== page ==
Ex-minister: 2016 bets ignoring INC issues due to bloc voting

Mara Cepeda

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Ex-minister: 2016 bets ignoring INC issues due to bloc voting
But former INC minister Lowell Menorca II also says bloc voting is now unreliable because the church is 'already divided'

MANILA, Philippines – Expelled Iglesia ni Cristo (INC) minister Lowell Menorca II said he is disappointed that most of the candidates running for the May elections have been quiet about the latest controversies hounding the 101-year-old church.

“That’s the funny thing about politics. Everything’s happening around them but the politicians, especially the presidentiables, are mum about it,” said Menorca on Friday, January 22, just hours after he was released on bail for his two libel cases from Mindanao.

He spent two nights in jail after being arrested by plainclothes policemen while he was on his way to the Court of Appeals to testify on the petitions for writs of habeas corpus and amparo filed by his relatives. (READ: Ex-INC minister Menorca: I won’t file charges vs Eduardo Manalo)

Sino sa presidentiables ngayon ang nag-express ng kanilang concern about the atrocities and oppression natin (Who among our presidentiables now have expressed their concern over the atrocities and oppression being done to us)? I think there’s only one [and that is] Congressman Roy Señeres,” Menorca said.

Señeres, presidential candidate and OFW Family party-list representative, reportedly urged President Benigno Aquino III to mediate in the ongoing conflict between the INC leadership and the estranged siblings of executive minister Eduardo Manalo.

Former justice secretary and now Liberal Party senatorial candidate Leila de Lima also questioned how the police served the arrest warrant on Menorca last week.

“The rest of the presidentiables, the senators, the congressmen, it’s very surprising that they’re so quiet about this, and we know why. They’re still eyeing the bloc voting of the Iglesia ni Cristo,” said Menorca.

Up to 1.37 million of around 52 million Filipino voters, or 2.6% of the voting population, belong to the INC. Candidates have been known to seek audiences with the church leadership to ask for their endorsement. (READ: How potent is the INC’s vote delivery system?)

The last 3 presidential candidates the INC endorsed – Aquino, Gloria Macapagal-Arroyo, and Joseph Estrada – all won the elections. (INFOGRAPHIC: What you should know about the Iglesia ni Cristo)

Bloc voting no more?

Menorca, however, said the candidates should not rely as much on the INC bloc voting this time.

“If you would read the many letters and messages coming from the members of the Iglesia ni Cristo worldwide, especially here in the Philippines, they are already expressing their disgust with what is happening and how it is being handled or mishandled, I might say,” Menorca said.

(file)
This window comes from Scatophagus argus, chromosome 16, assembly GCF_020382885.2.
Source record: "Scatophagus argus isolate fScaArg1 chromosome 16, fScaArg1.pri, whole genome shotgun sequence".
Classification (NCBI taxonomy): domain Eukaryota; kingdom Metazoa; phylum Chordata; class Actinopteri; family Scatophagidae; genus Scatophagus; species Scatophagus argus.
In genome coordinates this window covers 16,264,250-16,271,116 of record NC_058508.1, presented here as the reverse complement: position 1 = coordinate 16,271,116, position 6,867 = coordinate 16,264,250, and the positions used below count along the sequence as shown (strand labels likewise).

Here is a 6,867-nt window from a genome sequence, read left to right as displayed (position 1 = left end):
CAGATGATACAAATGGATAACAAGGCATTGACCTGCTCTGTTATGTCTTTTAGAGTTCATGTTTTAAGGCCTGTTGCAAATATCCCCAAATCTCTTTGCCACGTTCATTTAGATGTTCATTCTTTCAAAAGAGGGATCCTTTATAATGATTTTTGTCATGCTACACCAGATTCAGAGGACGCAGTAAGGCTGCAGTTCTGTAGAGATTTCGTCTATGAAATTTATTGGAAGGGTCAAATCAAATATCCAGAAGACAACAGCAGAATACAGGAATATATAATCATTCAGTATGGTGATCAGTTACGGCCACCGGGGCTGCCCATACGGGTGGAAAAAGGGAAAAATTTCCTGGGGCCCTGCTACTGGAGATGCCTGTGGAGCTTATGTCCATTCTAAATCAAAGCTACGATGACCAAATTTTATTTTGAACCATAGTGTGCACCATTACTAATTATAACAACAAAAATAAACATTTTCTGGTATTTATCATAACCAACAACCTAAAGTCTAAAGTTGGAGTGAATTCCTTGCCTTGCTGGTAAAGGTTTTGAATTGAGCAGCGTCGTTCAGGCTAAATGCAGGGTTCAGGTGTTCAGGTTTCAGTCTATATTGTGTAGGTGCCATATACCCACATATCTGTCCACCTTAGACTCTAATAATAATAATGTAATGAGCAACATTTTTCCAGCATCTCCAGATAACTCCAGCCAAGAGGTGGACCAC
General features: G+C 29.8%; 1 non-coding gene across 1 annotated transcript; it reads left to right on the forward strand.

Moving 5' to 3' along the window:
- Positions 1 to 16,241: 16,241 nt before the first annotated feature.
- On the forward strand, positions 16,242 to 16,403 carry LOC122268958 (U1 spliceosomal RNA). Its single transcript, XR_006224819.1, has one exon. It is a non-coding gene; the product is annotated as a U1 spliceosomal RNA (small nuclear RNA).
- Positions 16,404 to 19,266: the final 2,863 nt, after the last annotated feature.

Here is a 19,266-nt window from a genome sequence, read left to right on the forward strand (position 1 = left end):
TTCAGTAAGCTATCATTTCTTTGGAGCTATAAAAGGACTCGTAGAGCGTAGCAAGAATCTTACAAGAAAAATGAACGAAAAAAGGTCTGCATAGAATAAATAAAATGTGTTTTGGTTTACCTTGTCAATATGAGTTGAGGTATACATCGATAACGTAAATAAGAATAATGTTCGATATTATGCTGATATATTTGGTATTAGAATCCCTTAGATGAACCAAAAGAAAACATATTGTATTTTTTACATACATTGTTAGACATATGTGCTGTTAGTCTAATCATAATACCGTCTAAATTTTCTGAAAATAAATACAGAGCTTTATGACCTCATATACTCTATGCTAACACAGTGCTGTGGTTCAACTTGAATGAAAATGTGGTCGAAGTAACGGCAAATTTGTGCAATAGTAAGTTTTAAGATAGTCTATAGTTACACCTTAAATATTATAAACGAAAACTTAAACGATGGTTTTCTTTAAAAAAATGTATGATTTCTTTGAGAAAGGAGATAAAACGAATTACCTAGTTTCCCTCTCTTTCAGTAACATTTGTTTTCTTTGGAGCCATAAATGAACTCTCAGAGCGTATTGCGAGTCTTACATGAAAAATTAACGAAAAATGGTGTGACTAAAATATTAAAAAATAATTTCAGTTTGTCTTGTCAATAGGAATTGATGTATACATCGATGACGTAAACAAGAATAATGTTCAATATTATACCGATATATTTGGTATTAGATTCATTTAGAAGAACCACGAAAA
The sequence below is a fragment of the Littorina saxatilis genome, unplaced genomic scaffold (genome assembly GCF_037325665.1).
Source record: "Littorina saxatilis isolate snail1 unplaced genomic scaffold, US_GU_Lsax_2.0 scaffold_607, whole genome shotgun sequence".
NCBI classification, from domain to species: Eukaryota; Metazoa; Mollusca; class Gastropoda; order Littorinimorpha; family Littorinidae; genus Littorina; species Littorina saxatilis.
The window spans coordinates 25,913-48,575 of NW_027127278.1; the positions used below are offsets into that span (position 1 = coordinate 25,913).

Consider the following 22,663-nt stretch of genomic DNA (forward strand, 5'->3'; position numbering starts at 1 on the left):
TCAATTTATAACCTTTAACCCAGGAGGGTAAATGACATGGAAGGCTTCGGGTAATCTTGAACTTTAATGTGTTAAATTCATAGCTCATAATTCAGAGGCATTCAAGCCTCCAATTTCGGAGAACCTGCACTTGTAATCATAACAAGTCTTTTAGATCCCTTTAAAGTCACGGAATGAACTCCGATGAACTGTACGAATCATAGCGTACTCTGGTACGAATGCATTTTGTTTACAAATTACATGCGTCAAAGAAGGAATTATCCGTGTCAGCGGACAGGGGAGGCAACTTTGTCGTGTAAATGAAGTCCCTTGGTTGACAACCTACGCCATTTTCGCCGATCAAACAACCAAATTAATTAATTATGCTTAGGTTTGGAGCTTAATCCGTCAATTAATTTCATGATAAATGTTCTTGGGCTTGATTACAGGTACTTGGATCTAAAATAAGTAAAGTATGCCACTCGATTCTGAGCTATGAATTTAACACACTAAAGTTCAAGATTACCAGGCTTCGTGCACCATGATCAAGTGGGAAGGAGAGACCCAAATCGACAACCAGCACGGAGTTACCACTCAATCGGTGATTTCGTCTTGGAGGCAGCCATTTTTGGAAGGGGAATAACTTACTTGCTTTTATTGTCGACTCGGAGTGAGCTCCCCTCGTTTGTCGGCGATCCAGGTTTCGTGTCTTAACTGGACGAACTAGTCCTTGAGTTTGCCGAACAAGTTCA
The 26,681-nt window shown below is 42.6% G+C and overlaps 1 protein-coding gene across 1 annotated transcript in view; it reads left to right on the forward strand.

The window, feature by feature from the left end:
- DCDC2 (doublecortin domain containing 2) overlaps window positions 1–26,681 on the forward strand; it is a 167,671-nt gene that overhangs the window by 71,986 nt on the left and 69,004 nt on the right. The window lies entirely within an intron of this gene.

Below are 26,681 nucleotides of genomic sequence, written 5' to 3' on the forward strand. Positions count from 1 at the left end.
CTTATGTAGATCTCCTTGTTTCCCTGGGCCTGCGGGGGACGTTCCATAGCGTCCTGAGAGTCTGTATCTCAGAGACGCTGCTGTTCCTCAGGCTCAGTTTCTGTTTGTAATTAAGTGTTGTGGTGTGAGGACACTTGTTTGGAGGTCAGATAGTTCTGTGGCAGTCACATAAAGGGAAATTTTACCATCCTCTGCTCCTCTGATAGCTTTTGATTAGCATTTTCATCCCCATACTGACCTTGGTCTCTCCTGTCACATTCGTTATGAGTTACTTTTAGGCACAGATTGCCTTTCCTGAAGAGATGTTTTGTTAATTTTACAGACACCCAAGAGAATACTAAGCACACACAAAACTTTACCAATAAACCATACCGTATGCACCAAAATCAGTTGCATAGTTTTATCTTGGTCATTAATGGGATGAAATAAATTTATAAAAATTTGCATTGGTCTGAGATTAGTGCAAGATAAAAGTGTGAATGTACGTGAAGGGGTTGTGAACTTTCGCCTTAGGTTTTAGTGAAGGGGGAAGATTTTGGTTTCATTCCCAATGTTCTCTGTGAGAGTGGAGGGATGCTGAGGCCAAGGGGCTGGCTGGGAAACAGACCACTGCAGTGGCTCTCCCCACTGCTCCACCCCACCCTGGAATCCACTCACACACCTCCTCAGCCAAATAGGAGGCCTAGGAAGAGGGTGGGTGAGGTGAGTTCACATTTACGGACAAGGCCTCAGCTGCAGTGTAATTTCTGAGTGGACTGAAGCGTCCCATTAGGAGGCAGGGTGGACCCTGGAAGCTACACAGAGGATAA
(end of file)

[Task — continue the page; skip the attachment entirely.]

“And with that, they are expressing that it is already divided. The bloc voting is already gone internally in the Iglesia ni Cristo,” he added.

Menorca previously alleged that he was abducted and illegally detained at the INC central compound, supposedly upon orders of the church leadership. The INC leadership has denied all of Menorca’s claims. (READ: Iglesia ni Cristo eyes case against critics)

His case is only the latest in a string of controversies being faced by the INC, as ministers allege abductions and corruption from within the church.

Felix Nathaniel “Angel” Manalo and Lottie Manalo-Hemedez are accusing the INC of “harassment” as the two camps face a legal battle over a two-hectare property in Quezon City. (READ: Lottie Manalo to brother Eduardo: Why are you keeping us away?)

Members of the INC also flocked to EDSA in August 2015 to protest the illegal detention case that expelled INC minister Isaias Samson Jr filed against the leaders of the church. (READ: Did government go too easy on Iglesia ni Cristo?)

At the time, 3 presidential candidates released statements on the INC protest: Vice President Jejomar Binay and Senator Grace Poe said INC members had the right to express their belief, while former interior secretary Manuel “Mar” Roxas II said the INC should not “impinge on the rights of others.” – Rappler.com

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Mara Cepeda

Mara Cepeda specializes in stories about politics and local governance. She covers the Office of the Vice President, the Senate, and the Philippine opposition. She is a 2021 fellow of the Asia Journalism Fellowship and the Reham al-Farra Memorial Journalism Fellowship of the UN. Got tips? Email her at mara.cepeda@rappler.com or tweet @maracepeda.